Family, friends, and co-workers gift much-needed school supplies to new educators in teacher showers, the growing fad for newcomers in the industry.
People throw celebratory showers for new mothers and brides-to-be to help them with the daunting expenses that are associated with these life-changing events. Since it’s now well-documented just how expensive becoming a new teacher can be, why not throw them for educators as well? Teacher showers are quickly becoming a big deal, and here’s what you need to know about this growing trend.
Teacher showers work similar to others. They are thrown for individuals first making the journey into the classroom, and family, friends, and co-workers often are invited to bring much-needed classroom supplies. It’s a big win for the new educators, who are often cash-strapped from shelling out their own money to stock up their new classroom.
While many Americans are just now learning of this growing fad, teacher showers have actually been around for more than 100 years. According to reports from Education Week, these parties were actually quite popular back in the 1920s. At that time, they were known as schoolmarms.
Hosted by the new educator’s parents, the century-old version of the teacher shower was eventually prohibited by many schools. It is unknown why this came to be, but many believe it may have been because of preference. But still, the idea stuck in popularity with new educators on the down-low and was even once documented in a Dear Abby Column from 2007.
Teacher showers don’t just alleviate the stress on newcomers’ wallets, but it also provides the opportunity for them to learn valuable advice they may not get from a college course on teaching. Oftentimes, experienced educators with vast knowledge are in attendance. They are known to come bearing unusual gifts the recipient may have never known they needed for the classroom, but they also lend an ear for them to pick on how to handle difficult circumstances.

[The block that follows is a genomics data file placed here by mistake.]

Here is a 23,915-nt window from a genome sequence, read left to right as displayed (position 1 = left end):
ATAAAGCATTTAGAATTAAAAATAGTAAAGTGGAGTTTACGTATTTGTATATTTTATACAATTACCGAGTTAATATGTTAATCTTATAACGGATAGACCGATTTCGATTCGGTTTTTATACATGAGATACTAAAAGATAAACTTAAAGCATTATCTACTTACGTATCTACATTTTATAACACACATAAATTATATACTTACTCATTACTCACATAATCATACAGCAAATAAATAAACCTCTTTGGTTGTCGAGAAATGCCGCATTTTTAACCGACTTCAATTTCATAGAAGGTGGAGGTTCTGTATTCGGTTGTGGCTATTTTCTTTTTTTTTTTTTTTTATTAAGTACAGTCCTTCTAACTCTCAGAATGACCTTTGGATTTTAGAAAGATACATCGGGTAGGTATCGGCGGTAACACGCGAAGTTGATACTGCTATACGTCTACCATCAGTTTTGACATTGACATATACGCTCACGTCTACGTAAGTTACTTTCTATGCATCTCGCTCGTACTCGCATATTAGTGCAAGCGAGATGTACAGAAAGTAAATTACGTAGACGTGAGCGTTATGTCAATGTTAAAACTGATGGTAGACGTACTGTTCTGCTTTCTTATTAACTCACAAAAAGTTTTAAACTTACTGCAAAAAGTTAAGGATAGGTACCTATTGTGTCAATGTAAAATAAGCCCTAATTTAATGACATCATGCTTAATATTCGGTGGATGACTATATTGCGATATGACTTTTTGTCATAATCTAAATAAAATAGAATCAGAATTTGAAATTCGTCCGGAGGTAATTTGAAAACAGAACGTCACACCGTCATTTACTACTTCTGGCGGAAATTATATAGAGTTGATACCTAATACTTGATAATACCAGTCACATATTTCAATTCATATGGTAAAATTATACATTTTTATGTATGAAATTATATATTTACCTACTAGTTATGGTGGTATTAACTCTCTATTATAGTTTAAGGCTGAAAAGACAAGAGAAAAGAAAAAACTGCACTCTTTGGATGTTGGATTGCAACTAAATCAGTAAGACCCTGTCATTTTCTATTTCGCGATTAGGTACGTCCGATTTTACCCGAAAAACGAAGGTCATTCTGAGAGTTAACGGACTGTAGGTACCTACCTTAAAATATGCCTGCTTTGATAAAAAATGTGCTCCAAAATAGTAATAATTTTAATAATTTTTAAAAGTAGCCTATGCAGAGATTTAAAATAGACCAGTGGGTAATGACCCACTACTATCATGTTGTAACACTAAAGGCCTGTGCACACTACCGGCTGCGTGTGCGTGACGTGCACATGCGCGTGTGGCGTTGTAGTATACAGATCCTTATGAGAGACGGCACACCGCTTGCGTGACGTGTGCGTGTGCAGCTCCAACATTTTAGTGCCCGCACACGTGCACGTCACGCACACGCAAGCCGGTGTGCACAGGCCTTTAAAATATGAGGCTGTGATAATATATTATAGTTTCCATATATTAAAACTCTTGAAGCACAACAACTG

Speaking with Edweek on the topic of teacher showers, one new educator — Olivia Aston — who just began her first year teaching second grade noted how helpful it was to have those experienced in the field at her party. She was surrounded by 15 teachers whom she met from her mother, also a teacher, or through her time substituting. What’s more, she said the benefits paid off far after the party, as most of them continue to check up on her throughout the school year.
Despite all the hype over teacher showers, not everyone is keen on them. Some fear that it is normalizing the need for educators to budget their own cash for school supplies, something many are fighting for districts to fund. After all, the amount of money teachers spend each year on their own classrooms continues to rise.
One report from Adopt A Classroom suggests that the average teacher spent $750 out of pocket on classroom supplies last year, with some spending upwards of $1,000. Most schools give stipends for classroom needs, but oftentimes, the funds are minuscule. Making the matter more difficult for newcomers, many first-year teachers enter a new classroom with little to absolutely no supplies, making the appeal for teacher showers even greater.
The concept of teacher showers is catching on all across the nation. For those who understand how grueling the job can be, it is a welcoming celebration to mark a new educator’s journey. But to others, it serves as a stark reminder of the many woe’s felt throughout the industry.